In addition to baseline BMPC >20%, M-spike >2g/dL, FLC-ratio >18, we found that albumin <3.5g/dL and immunoparesis of both uninvolved immunoglobulins at the time of diagnosis with SMM were highly predictive of a decreased TTP to MM requiring therapy. These biomarkers are readily available and routinely assessed in clinic. Patients with 4 or 5 of these risk factors represent a new ultra-high risk group that progress to active disease within 2 years, further expanding on the definition of ultra-high risk SMM. In accordance with the rationale on ultra-high risk biomarkers as criteria established by the IMWG in 2014, such patients should be considered to have MM requiring therapy.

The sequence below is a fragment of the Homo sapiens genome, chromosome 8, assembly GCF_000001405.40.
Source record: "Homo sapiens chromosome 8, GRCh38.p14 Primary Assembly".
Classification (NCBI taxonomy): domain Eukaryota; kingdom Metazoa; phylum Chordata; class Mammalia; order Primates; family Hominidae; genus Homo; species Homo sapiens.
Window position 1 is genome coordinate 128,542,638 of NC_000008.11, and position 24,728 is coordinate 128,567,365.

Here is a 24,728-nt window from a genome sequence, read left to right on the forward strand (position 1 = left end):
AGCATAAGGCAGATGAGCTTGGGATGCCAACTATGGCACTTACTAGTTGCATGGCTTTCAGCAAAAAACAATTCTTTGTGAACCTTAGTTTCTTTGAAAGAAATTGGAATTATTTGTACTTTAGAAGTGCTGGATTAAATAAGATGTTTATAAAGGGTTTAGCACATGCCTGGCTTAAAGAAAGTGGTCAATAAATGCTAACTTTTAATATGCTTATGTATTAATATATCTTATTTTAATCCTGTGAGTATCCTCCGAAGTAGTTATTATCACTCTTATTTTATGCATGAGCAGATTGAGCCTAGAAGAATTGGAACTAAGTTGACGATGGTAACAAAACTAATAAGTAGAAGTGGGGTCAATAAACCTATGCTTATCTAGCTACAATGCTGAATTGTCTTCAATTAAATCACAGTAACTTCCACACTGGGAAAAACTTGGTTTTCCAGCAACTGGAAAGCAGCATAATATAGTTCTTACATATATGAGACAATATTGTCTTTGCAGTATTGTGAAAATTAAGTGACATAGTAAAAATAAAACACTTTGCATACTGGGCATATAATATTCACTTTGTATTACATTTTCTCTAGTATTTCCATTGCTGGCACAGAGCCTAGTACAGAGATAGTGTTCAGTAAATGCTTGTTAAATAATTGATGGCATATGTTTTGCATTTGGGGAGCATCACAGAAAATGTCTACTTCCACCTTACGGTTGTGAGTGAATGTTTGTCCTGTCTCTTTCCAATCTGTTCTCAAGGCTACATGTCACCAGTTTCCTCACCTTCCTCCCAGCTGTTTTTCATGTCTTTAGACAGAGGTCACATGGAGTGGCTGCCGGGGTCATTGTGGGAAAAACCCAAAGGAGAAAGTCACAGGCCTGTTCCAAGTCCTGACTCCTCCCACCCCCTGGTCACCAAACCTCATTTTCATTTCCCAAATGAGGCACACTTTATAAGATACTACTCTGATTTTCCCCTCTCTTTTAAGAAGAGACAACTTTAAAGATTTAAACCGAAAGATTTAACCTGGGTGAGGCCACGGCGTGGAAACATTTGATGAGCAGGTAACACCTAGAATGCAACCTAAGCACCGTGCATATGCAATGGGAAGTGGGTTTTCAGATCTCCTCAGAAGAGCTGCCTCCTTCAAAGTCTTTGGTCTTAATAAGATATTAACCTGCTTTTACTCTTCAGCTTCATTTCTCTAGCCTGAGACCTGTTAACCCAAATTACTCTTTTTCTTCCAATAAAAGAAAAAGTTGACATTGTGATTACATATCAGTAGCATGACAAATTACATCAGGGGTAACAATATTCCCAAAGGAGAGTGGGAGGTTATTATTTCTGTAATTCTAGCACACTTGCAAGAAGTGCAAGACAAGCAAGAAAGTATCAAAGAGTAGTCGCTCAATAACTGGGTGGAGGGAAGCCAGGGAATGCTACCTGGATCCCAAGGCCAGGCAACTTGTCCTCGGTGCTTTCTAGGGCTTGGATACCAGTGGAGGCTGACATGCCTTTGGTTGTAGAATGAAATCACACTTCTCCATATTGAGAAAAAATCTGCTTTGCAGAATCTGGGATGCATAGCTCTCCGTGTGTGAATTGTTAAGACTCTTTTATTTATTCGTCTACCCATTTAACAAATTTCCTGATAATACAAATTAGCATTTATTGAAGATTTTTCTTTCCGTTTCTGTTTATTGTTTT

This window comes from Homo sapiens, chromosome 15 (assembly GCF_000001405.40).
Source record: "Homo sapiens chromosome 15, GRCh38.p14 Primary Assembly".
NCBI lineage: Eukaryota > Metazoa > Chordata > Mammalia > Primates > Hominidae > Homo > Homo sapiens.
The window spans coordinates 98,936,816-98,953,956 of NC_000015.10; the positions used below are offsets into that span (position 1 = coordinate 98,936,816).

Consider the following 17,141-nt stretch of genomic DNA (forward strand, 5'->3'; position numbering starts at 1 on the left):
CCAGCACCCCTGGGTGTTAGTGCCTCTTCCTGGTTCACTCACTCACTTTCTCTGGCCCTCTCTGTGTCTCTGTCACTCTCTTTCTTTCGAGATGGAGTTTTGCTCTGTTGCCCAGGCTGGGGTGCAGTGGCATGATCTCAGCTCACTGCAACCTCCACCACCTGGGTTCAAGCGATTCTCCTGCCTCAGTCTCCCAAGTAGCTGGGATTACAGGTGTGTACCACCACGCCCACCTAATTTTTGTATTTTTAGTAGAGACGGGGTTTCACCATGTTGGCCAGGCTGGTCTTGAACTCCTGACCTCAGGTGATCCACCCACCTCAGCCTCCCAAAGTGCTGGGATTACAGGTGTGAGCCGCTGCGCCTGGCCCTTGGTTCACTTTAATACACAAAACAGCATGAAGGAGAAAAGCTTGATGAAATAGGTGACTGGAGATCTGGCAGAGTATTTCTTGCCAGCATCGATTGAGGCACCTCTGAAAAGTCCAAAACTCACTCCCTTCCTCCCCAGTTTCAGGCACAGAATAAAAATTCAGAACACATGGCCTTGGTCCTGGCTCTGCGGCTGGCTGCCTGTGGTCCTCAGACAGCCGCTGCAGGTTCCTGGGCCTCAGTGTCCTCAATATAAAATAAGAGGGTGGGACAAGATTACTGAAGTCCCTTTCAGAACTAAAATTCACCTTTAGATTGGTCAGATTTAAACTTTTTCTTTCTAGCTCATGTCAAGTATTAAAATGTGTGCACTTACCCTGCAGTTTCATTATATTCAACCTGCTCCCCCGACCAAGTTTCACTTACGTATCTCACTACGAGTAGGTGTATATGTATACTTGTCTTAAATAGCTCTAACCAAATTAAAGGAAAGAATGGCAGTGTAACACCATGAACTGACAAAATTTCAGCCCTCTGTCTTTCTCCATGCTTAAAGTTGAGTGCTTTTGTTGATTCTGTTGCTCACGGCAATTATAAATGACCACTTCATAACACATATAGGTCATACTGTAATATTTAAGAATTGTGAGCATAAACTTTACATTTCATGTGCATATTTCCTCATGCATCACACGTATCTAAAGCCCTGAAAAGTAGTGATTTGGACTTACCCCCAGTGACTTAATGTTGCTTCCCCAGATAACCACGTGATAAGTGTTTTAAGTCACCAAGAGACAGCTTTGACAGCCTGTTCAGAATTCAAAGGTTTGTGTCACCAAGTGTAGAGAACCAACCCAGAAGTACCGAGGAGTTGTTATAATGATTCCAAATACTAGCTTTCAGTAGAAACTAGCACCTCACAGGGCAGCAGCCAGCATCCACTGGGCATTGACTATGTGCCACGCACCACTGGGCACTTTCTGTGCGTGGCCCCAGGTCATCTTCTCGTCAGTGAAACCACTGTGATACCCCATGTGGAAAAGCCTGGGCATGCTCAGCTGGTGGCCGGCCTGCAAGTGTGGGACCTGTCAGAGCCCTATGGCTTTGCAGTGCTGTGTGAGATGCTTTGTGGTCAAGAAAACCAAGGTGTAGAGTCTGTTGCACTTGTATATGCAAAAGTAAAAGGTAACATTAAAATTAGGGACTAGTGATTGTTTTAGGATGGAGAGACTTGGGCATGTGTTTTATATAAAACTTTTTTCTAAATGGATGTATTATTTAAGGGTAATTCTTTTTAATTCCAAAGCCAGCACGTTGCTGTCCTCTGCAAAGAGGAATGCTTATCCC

Disclosures: Korde: Amgen: Research Funding. Mailankody: Janssen: Research Funding; Takeda: Research Funding; Juno: Research Funding; Physician Education Resource: Honoraria. Lesokhin: Squibb: Consultancy, Honoraria; Serametrix, inc.: Patents & Royalties: Royalties; Takeda: Consultancy, Honoraria; Genentech: Research Funding; Bristol-Myers Squibb: Consultancy, Honoraria, Research Funding; Janssen: Research Funding. Hassoun: Oncopeptides AB: Research Funding. Smith: Fate Therapeutics: Consultancy; Memorial Sloan Kettering Cancer Center: Employment; Celgene: Consultancy, Patents & Royalties: CAR T cell therapies for MM, Research Funding. Shah: Amgen: Research Funding; Janssen: Research Funding. Mezzi: Amgen: Employment, Equity Ownership. Khurana: Amgen: Employment, Equity Ownership. Braunlin: Amgen: Employment. Werther: Amgen: Employment, Equity Ownership. Landgren: Amgen: Consultancy, Honoraria, Research Funding; Karyopharm: Consultancy, Honoraria; Takeda: Consultancy, Research Funding; Merck: Consultancy; Pfizer: Consultancy, Honoraria; Celgene: Consultancy, Honoraria, Research Funding; Janssen: Consultancy, Honoraria, Research Funding; Binding Site: Consultancy, Honoraria; Adaptive: Consultancy, Honoraria; Cellectis: Consultancy; Glenmark: Consultancy, Research Funding; Juno: Consultancy; Seattle Genetics: Research Funding.